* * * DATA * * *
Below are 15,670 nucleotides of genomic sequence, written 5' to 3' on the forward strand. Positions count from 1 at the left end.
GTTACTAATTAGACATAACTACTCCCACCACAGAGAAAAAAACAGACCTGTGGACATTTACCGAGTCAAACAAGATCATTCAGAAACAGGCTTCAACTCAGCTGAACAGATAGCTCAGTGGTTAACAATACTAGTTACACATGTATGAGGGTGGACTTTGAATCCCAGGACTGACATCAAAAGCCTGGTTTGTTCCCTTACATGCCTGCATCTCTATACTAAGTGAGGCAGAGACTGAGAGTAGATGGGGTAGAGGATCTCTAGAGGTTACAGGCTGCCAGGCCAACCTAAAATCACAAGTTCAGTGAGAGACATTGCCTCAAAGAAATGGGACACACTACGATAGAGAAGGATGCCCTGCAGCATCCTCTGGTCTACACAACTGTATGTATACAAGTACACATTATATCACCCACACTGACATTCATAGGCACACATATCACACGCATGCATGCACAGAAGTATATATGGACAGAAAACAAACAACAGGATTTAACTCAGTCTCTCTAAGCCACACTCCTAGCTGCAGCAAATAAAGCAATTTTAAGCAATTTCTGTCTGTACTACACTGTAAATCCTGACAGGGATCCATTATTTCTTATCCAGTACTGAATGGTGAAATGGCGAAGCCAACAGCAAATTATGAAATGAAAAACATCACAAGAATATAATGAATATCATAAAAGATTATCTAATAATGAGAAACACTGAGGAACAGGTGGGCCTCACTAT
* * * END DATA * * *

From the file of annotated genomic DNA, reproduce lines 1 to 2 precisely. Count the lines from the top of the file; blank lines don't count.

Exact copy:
Below are 15,670 nucleotides of genomic sequence, written 5' to 3' on the forward strand. Positions count from 1 at the left end.
GTTACTAATTAGACATAACTACTCCCACCACAGAGAAAAAAACAGACCTGTGGACATTTACCGAGTCAAACAAGATCATTCAGAAACAGGCTTCAACTCAGCTGAACAGATAGCTCAGTGGTTAACAATACTAGTTACACATGTATGAGGGTGGACTTTGAATCCCAGGACTGACATCAAAAGCCTGGTTTGTTCCCTTACATGCCTGCATCTCTATACTAAGTGAGGCAGAGACTGAGAGTAGATGGGGTAGAGGATCTCTAGAGGTTACAGGCTGCCAGGCCAACCTAAAATCACAAGTTCAGTGAGAGACATTGCCTCAAAGAAATGGGACACACTACGATAGAGAAGGATGCCCTGCAGCATCCTCTGGTCTACACAACTGTATGTATACAAGTACACATTATATCACCCACACTGACATTCATAGGCACACATATCACACGCATGCATGCACAGAAGTATATATGGACAGAAAACAAACAACAGGATTTAACTCAGTCTCTCTAAGCCACACTCCTAGCTGCAGCAAATAAAGCAATTTTAAGCAATTTCTGTCTGTACTACACTGTAAATCCTGACAGGGATCCATTATTTCTTATCCAGTACTGAATGGTGAAATGGCGAAGCCAACAGCAAATTATGAAATGAAAAACATCACAAGAATATAATGAATATCATAAAAGATTATCTAATAATGAGAAACACTGAGGAACAGGTGGGCCTCACTAT